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THE silence of the international media on the developing situation in the Islamic Republic of Iran is a growing issue as the clampdown on opposition within the country continues.
In recent days Iranian authorities have arrested 10 employees of the steel works at Ahvaz in the oil-producing province of Khuzestan.
The arrests follow protests by employees of the National Steel Industrial Group who have in recent days been demanding the payment of unpaid wages.
The workers, who have not been paid for the past three months, hold the former owner of the industrial complex, the National Bank of Iran, responsible for the crisis.
Protesters have also called for the dismissal of the current owner of the complex, Iranian tycoon Abdolreza Mousavi, and the resignation of regional Governor-General Gholamreza Shariati.
The steel complex is symptomatic of the corruption at the heart of the Iranian system, which led to thousands taking to the streets in protest earlier in the year.
Ahvaz National Steel Industrial Group was established in 1967 during the dictatorship of the Shah and has recently witnessed widespread protests over wage arrears among its nearly 4,000-strong workforce.
The steel complex was privatised after the Islamic Revolution in 1979 and was later sold to Amir Mansour Aria, who was executed in 2011 on charges of embezzling nearly $1 billion.
The company was then transferred by the court to the National Bank of Iran and, in October 2017, the bank sold the complex to Mousavi.
Among his other interests, Mousavi owns a major football club in Ahvaz, two hotels on Kish Island in the Persian Gulf, and is the managing director of Zargos Airlines.
Several workers have been arrested by the factory’s security organisation for demanding back pay.
Employees are in debt because they have no other source of income. Some have had their accounts closed by their banks for failure to pay service fees. Most are without health insurance, as the company has stopped paying their premiums.
The situation in Ahvaz is mirrored by action elsewhere in Iran as widespread discontent continues to be a feature of everyday life in the country.
Construction workers in the north-western city of Urmia who have not been paid in the last year held a protest recently.
Last month steel mill workers in Urmia held a rally in front of the governor-general’s office demanding delayed wages.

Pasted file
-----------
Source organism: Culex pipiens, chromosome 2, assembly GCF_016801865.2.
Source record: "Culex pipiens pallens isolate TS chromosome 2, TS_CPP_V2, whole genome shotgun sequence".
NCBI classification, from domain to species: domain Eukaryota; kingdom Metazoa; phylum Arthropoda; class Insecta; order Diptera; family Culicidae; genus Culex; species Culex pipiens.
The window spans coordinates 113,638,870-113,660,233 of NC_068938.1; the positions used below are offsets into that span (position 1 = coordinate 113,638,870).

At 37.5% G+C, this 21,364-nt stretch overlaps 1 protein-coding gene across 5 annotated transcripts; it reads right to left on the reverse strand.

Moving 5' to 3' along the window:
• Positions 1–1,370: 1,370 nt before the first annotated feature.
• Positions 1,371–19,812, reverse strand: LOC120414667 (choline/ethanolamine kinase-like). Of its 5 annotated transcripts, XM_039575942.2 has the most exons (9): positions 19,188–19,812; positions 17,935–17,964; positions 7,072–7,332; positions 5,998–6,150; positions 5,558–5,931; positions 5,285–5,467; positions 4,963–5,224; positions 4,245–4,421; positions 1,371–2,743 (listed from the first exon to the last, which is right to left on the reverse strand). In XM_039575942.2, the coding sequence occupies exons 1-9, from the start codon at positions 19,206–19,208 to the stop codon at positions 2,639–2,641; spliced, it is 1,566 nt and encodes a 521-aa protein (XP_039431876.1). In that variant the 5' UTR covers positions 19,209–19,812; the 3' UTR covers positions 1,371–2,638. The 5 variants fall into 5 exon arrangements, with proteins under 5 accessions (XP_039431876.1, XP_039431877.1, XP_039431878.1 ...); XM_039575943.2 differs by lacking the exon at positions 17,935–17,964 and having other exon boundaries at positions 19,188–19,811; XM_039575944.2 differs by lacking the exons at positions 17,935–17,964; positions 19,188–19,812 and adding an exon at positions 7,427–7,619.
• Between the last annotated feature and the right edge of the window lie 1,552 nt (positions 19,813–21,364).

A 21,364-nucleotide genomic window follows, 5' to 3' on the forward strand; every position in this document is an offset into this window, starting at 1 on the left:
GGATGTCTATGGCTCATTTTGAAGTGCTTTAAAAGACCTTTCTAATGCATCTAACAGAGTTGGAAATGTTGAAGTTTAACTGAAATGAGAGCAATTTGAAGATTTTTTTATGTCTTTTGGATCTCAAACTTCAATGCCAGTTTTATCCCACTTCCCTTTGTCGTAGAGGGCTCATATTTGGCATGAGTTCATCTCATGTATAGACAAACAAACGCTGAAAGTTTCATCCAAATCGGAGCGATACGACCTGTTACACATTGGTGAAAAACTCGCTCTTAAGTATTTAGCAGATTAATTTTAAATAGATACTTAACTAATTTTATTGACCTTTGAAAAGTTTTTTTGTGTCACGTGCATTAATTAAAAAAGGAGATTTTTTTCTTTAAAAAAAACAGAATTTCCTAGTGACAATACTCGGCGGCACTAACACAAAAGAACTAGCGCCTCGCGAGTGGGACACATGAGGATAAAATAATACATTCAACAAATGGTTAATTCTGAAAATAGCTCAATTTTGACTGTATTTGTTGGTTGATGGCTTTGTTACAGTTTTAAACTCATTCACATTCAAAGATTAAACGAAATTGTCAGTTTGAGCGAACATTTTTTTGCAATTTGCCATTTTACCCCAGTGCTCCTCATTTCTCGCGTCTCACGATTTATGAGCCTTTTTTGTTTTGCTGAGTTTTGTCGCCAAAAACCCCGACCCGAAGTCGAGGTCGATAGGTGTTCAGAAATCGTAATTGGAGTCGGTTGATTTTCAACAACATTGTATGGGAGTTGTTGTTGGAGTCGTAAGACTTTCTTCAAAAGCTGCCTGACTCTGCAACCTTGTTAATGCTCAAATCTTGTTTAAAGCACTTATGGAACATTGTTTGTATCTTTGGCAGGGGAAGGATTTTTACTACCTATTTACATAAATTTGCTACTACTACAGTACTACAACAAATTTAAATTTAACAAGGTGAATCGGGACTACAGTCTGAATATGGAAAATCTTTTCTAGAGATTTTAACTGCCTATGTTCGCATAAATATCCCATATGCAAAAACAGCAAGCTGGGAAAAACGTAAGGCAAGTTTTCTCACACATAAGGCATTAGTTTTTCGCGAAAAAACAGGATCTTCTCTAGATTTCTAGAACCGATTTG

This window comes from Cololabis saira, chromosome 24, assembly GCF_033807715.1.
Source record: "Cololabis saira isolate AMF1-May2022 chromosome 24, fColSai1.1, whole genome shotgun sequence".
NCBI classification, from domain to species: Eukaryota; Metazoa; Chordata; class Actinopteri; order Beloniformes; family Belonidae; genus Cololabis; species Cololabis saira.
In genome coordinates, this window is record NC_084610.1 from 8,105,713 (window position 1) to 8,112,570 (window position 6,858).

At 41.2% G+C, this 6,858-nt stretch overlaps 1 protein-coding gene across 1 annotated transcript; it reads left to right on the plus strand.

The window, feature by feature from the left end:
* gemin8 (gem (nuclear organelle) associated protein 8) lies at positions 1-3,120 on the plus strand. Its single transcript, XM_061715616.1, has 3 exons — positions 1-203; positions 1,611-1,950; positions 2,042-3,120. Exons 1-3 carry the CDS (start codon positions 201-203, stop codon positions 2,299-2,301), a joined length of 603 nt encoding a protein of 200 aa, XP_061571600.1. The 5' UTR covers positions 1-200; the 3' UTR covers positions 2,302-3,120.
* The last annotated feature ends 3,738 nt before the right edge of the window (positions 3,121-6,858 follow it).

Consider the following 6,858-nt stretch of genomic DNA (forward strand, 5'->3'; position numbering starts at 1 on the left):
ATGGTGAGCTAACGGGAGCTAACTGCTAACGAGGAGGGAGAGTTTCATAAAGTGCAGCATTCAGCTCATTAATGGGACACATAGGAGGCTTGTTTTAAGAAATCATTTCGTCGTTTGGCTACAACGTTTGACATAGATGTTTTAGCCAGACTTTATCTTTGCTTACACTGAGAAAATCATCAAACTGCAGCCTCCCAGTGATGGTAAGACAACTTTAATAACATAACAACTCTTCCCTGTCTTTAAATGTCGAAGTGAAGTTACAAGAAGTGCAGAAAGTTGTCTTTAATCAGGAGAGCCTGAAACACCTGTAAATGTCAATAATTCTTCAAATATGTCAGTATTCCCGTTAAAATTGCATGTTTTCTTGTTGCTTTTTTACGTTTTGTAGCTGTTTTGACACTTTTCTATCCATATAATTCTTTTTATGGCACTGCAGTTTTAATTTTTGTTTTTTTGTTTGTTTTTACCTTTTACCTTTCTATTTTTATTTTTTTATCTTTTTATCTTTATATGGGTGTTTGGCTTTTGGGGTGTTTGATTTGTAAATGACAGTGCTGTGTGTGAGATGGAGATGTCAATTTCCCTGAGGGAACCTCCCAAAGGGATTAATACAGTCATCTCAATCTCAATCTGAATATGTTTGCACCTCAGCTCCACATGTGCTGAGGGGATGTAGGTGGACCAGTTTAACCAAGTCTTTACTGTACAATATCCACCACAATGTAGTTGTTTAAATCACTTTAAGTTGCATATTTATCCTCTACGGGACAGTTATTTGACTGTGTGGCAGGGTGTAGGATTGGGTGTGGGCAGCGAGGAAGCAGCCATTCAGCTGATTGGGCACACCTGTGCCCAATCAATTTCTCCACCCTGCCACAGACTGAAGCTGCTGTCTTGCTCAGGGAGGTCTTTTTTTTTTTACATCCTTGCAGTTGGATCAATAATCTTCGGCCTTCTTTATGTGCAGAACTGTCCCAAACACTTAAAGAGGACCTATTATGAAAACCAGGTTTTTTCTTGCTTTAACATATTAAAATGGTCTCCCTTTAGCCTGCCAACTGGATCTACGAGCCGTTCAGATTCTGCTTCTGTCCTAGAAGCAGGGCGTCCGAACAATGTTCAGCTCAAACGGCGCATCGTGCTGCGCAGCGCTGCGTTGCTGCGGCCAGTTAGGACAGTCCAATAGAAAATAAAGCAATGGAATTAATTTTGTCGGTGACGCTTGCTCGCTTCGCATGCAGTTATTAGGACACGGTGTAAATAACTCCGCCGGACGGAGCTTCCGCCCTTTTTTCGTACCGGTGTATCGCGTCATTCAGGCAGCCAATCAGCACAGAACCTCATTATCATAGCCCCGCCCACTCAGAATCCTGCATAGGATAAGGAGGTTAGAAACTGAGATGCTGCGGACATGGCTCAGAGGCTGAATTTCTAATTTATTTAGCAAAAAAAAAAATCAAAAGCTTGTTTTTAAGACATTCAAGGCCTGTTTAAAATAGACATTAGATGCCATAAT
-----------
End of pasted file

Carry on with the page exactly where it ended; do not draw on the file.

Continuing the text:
Scores of retired employees of Central Alborz Coal in the northern Mazandaran province protested in the city of Zeerab last month to demand their overdue pensions.
Labour protests have also been reported in the cities of Shahr-e Kord and Gachsaran.
The Union of Metalworkers and Mechanics of Iran (UMMI) has issued a statement condemning recent arrests stating:
“During the past few days, we have witnessed the plundering by the government of workers’ savings in the social security fund, while Osman Esmaili, a painter and decorator, Mohammad Habibi, a teacher and member of the executive board of Tehran Teachers’ Association and 10 protesting workers of the National Iranian Steel Industrial Company in Ahvaz city were unlawfully and violently arrested.”
The statement goes on to point out that the arrests contravene Article 27 of the Iranian constitution which allows for participation in protests, strikes and rallies.
The response of the Iranian authorities, however, has typically been one of denial, with the Supreme Leader of the Islamic Republic, Ayatollah Ali Khamenei, accusing “foreign enemies” of stoking discord among Iranian workers.
The reality remains, however, as the protests which consumed the country in January this year showed, that the consequences of the economic mismanagement and corruption perpetrated by the current regime are beginning to hit home.
The reach of “foreign enemies” would have to be extensive in order to co-ordinate the range of protests which have swept across the country in recent weeks.
The regime’s claims have, in the past, been a tried and tested way of unifying the country against the threat of external interference.
However, the reality of life for most ordinary Iranians is such that the rhetoric of the theocratic leadership appears increasingly jaded and out of touch with their experience.
The mainstream international media have failed to reflect the momentum of ongoing protest since the actions which were widely reported in January of this year.
The day-to-day struggles of Iranian workers may not be deemed to be the stuff of headlines but they are a barometer of the changing mood inside the country.
The inability of Iranian President Hassan Rouhani to deliver upon his rhetoric of reform will add further to the desire for change.
The threat of external interference, from either the United States or Israel, remains a real one, adding to the sense of insecurity and uncertainty for ordinary Iranians.
Imprisoning workers for demanding their wages and protesting for being unpaid will not endear the regime or its corrupt industrial cronies to the Iranian people.
The pressure for change in Iran continues to grow. The question now is not if, but when?
Jane Green is national organiser of the Committee for the Defence of the Iranian People’s Rights.
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